So bad it's good, horrible, and sad.
Tyra Banks draws from her experiences for her book Modelland
. (Also probably Harry Potter
, and The Hunger Games
.) The book is about the eponymous school where models with magical powers learn the ways of modelling in a fashion-obsessed dystopian world. Great premise, right?
The protagonist is Tookie De La Crème (look "Tookie" up on Urban Dictionary) and is described as the only girl who doesn't care for being a model. If you are getting Sue vibes, it's perfectly understandable. The first chapter is supposed to make us sympathize with how no one pays attention to her, yet we're shown why no one would want
to pay attention to her and a scene where she is lying in a hallway and no one steps on her
, which she interprets as her being a "Forgetta-Girl". She's little more than a Sympathy Sue
There are many problems with the book that are simply hilarious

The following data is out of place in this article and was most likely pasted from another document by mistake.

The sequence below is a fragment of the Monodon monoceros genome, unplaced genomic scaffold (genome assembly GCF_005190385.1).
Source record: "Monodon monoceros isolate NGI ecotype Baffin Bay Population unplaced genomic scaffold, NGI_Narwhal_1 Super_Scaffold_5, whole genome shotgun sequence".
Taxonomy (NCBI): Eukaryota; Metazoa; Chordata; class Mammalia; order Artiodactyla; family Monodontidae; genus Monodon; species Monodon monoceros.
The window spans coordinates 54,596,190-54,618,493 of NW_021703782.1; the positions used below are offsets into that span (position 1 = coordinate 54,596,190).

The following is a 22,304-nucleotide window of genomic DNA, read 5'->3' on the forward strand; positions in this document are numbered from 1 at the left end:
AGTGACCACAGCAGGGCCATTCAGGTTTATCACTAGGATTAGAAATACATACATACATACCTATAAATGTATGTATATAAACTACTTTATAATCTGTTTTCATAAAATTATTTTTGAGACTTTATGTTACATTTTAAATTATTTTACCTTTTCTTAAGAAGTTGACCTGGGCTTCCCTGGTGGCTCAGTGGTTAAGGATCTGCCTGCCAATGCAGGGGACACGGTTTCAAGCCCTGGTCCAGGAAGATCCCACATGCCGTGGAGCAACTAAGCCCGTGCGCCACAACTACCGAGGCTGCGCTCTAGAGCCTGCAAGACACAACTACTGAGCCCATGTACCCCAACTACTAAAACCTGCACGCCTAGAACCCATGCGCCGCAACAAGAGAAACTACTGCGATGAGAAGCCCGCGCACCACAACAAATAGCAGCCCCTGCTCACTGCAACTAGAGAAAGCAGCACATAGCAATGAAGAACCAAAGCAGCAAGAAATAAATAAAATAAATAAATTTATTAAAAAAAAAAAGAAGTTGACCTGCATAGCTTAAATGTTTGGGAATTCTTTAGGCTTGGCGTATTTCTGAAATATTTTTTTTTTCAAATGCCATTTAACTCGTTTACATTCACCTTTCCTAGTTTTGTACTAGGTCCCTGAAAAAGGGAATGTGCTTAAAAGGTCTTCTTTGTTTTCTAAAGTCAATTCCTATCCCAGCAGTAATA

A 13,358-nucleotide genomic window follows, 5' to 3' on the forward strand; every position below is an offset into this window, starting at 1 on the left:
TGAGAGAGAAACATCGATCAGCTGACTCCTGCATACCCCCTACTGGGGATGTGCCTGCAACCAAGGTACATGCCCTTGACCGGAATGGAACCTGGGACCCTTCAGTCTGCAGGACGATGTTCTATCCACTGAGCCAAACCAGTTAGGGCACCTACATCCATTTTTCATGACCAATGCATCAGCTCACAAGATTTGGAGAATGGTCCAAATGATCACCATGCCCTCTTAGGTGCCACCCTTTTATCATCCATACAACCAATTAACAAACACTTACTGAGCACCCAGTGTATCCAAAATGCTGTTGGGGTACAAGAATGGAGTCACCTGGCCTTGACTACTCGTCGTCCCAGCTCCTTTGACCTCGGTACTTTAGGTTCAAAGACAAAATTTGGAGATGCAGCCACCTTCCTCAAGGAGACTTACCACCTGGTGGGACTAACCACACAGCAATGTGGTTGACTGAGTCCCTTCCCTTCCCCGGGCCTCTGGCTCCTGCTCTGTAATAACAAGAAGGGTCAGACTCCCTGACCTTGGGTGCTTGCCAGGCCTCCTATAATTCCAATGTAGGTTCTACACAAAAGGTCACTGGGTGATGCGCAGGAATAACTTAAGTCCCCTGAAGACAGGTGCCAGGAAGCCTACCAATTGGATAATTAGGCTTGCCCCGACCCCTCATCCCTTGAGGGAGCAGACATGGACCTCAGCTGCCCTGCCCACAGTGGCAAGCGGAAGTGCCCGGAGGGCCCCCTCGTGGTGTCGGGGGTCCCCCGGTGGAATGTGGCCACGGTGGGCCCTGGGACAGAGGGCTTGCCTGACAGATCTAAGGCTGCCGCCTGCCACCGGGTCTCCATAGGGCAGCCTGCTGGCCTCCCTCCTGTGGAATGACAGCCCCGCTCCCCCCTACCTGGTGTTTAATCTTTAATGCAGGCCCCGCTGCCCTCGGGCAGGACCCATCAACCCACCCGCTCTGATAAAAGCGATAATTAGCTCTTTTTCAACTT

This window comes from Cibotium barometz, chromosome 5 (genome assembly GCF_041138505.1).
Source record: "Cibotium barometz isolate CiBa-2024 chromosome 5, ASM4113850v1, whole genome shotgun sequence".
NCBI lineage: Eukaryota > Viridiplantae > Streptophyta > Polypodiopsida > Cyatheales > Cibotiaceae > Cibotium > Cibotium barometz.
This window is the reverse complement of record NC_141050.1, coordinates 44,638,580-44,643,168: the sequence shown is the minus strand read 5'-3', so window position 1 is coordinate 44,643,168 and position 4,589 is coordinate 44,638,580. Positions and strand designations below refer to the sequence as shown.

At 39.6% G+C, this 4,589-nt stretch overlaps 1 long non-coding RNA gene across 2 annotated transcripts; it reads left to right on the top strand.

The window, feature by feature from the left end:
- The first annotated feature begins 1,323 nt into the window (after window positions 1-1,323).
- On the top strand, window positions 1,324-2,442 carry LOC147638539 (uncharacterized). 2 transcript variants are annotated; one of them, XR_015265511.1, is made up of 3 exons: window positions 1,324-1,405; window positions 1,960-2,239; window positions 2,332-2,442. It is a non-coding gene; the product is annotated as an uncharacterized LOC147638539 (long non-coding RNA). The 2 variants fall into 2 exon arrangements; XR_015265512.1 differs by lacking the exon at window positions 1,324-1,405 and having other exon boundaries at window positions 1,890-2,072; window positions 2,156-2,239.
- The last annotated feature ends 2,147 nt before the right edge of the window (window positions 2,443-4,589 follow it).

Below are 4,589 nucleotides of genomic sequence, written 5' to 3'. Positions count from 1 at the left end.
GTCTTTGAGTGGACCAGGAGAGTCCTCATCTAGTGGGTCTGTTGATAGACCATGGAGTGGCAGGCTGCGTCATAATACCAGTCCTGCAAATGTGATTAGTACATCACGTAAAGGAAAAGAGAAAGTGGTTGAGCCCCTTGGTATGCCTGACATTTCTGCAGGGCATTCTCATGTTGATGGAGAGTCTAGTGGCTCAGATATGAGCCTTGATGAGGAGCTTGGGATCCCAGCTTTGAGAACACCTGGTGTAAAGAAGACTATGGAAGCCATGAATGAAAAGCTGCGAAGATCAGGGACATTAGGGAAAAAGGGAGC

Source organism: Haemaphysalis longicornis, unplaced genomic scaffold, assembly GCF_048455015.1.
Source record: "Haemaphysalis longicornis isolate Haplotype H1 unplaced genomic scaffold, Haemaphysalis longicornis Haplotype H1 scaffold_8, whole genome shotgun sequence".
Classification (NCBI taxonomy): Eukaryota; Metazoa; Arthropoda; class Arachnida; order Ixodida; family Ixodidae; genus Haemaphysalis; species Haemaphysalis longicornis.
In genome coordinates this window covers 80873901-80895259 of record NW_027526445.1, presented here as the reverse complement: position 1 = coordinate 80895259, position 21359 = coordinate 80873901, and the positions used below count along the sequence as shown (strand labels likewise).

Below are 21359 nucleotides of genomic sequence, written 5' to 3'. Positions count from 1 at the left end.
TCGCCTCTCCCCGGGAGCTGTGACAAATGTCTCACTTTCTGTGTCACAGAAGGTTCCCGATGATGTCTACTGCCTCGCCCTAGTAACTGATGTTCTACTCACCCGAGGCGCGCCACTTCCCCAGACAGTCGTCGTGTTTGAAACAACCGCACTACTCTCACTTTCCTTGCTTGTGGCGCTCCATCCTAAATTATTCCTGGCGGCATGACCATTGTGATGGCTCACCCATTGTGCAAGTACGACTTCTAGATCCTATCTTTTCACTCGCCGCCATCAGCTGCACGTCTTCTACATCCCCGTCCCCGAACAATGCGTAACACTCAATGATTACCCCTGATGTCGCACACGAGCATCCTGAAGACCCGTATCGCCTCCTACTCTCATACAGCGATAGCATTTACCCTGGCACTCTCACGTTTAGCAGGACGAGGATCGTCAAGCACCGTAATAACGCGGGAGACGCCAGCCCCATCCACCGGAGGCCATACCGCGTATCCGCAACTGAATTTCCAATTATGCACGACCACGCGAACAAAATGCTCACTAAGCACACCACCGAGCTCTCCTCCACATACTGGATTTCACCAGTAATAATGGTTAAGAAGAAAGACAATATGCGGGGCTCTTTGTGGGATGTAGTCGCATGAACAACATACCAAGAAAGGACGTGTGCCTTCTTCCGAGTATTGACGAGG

. Banks is obsessed with abbreviations and alliteration, with names such as "SMIZE", "Shivera Shuffle", and combinations of both. Albinoism is portrayed as heriditary
. Tookie digs through the garbage for a button that the guy she crushes on dropped and interprets the markings on it to mean they're meant to be together. At one point, Tookie infiltrates a high-security building to overhear a plot-advancing conversation by sleepwalking through the entire building
There's also the less amusing side of the story. If Banks believes that this book is empowering to girls, she doesn't know what she has written. One character who is portrayed as unattractive due to her body hair is described as beautiful once she shaves it all off. Another character states that they would be better off if they had the right boyfriend. The main characters mock a mentally unstable and homeless
girl. The ending of the book implies that what's important is not feeling good about your own appearance but having someone find you attractive.
So what's the sad part? As I said earlier, this was a neat premise. And there are several interesting plot threads that come up. What happens to them? They're abruptly and completely forgotten.
They cease to affect the story. There are genuinely intriguing ideas and likeable characters in the story, but they're ignored in favour of a contrived storyline with unappealing characters.